TSOTM Dec 2023: Space Struggle

TSOTM Dec 2023: Space Struggle

Regular price
395 kr
Sale price
395 kr
Unit price
per 

Our T-Shirt of the Month for December 2023, made of 100% organic cotton by a worker-owned co-operative, and supporting grassroots labour unions in South Asia.

It is dedicated to what has been described as the first "strike in space". In December 1973, the workers on the Skylab 4 space station had been set a punishing schedule, and mission commander Jerry Carr had argued that "We would never work 16 hours a day for 84 straight days on the ground, and we should not be expected to do it here in space.” Pilot William Pogue complained that they were so overworked "There is no way [they could] do a professional job", and for their first month they had to work through their days off. Carr eventually sent a wire stating: "We need more time to rest. We need a schedule that is not so packed.” Pogue said they wanted to have more time for "studying the stars, the Earth below, and ourselves". Ground control began describing the crew as "lethargic and negative". 

In late December the crew reportedly lost radio contact with mission control for a period of time. Science pilot Edward Gibson described this as an accident, while Carr told the New York Times in an interview that they deliberately took time off: 

"We looked out the window, took showers, and did that sort of thing… We said, 'We want time off to mess around and do anything we want'". 

Subsequently, on December 30, negotiations took place and bosses agreed for the astronauts to get more time off, and be able to schedule tasks themselves rather then be micromanaged. Carr later reported that the new arrangement "worked beautifully", and still enabled them to finish all of their experiments.

Numerous sources including a Harvard study and the Times describe what happened as a strike, which NASA denies. But either way, it is indisputable that there was conflict on the trip between workers and management, and that while initially ground control were content to ignore complaints by the crew, soon after the reported loss of radio contact they arranged a meeting and met the demands of the astronauts.

Since the quote from mission commander Jerry Carr captures so well what we all feel at some point in our (working) lives, we asked the great illustrator, graphic designer and musician Chris W. Jany to use that quote in his take of that beautiful story from out of space. When was the last time you took time off to mess around and do any anything you want?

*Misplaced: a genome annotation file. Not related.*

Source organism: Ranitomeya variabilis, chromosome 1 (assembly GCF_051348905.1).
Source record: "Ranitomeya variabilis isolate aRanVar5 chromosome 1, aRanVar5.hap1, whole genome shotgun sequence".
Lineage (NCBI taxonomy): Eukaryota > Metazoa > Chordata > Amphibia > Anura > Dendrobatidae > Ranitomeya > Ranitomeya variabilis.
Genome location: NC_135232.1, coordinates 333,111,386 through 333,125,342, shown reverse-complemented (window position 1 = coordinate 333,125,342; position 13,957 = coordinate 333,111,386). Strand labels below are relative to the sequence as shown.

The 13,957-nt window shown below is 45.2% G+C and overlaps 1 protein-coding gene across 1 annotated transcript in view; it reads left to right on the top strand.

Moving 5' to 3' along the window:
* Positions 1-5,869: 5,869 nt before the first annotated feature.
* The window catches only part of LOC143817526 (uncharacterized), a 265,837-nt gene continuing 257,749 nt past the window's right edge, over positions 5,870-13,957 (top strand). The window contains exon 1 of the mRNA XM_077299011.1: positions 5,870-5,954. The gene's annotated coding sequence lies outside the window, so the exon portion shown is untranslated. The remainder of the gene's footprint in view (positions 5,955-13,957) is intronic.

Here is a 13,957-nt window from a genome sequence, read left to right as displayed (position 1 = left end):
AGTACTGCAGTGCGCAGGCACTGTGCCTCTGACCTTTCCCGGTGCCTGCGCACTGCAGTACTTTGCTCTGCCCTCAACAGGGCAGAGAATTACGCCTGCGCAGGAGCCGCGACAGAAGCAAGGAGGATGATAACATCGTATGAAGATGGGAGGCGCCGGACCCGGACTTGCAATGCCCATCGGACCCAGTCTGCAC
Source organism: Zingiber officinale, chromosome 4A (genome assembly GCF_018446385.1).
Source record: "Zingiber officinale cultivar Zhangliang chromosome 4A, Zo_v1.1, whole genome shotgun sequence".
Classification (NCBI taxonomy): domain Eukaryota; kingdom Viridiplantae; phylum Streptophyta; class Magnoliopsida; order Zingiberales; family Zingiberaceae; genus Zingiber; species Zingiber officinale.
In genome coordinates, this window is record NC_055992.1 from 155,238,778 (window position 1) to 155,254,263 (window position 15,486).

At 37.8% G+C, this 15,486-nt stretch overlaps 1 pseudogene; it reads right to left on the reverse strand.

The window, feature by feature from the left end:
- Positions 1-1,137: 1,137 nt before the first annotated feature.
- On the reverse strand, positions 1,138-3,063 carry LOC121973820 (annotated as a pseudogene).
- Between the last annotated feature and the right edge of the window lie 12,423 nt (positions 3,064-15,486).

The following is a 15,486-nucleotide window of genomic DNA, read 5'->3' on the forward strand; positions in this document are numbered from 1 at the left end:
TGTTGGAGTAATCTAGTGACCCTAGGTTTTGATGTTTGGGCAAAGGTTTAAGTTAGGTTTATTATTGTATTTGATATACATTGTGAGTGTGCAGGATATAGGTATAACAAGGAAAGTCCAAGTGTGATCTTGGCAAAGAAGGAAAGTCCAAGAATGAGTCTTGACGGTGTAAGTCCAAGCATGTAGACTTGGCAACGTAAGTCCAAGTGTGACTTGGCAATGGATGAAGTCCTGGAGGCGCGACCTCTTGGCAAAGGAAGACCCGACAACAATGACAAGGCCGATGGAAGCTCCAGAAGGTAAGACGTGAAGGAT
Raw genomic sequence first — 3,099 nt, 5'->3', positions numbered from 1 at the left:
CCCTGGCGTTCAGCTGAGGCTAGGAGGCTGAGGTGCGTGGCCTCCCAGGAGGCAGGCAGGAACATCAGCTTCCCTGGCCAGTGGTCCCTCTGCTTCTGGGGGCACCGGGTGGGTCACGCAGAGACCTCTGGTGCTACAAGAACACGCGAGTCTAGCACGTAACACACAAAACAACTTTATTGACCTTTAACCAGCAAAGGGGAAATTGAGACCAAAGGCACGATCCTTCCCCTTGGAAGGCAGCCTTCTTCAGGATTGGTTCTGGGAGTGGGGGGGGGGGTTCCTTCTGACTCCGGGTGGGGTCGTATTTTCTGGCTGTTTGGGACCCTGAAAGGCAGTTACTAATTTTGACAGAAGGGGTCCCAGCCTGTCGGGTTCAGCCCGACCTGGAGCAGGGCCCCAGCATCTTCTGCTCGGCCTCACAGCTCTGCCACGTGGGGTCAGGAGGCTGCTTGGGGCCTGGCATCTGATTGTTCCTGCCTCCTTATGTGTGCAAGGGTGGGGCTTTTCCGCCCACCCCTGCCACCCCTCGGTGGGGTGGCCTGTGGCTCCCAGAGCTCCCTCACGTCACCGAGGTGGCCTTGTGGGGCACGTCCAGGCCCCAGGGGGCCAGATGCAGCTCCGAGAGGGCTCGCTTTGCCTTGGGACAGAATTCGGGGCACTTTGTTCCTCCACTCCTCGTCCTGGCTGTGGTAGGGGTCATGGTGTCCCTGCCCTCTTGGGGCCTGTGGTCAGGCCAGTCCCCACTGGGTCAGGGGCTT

• 100% organic cotton, single jersey, 160 g/m², 0% elastane in fabric
  • High-quality water-based print: environmentally and skin-friendly ink certified under the Global Organic Textile Standard
  • Unisex fit sizes: S - M - L - XL - 2XL – 3XL - 4XL - 5XL
  • Made with dignity by the worker-owned Humana Nova cooperative
  • Supports grassroots labour unions in South Asia through ExChains
  • Learn more about our 'T-Shirt of the Month' collaboration with dna merch here
  • Printed individually just for you, with no overproduction or waste
  • Global shipping, from France

Please make sure to carefully choose your size by checking the size chart below.

Width: Measured 2cm (1in) beneath the sleeves across the shirt
Length: Measured from the highest point of the shoulder to the bottom end of the shirt

  S M L XL 2XL 3XL 4XL 5XL
Width (in) 19 21 22 24 25.5 26.5 27.5 33.0
Length (in) 28 29 30 31 31.5 32 29.0 33.5
Width (cm) 48 53 56 60.5 64.5 68 70 84
Length (cm) 71 74 76.5 79 80.5 82  74.5 85


When will I receive my t-shirt?

Printing of each T-Shirt of the Month will take approximately one week after being ordered. The shirts will then be shipped from France, and delivery should take up to one week for Europe, and up to 2 weeks for the rest of the world.
In the unlikely event that shirts from Humana Nova are out of stock, design will instead be printed on an organic t-shirt from fairwear foundation leader Stanley & Stella instead.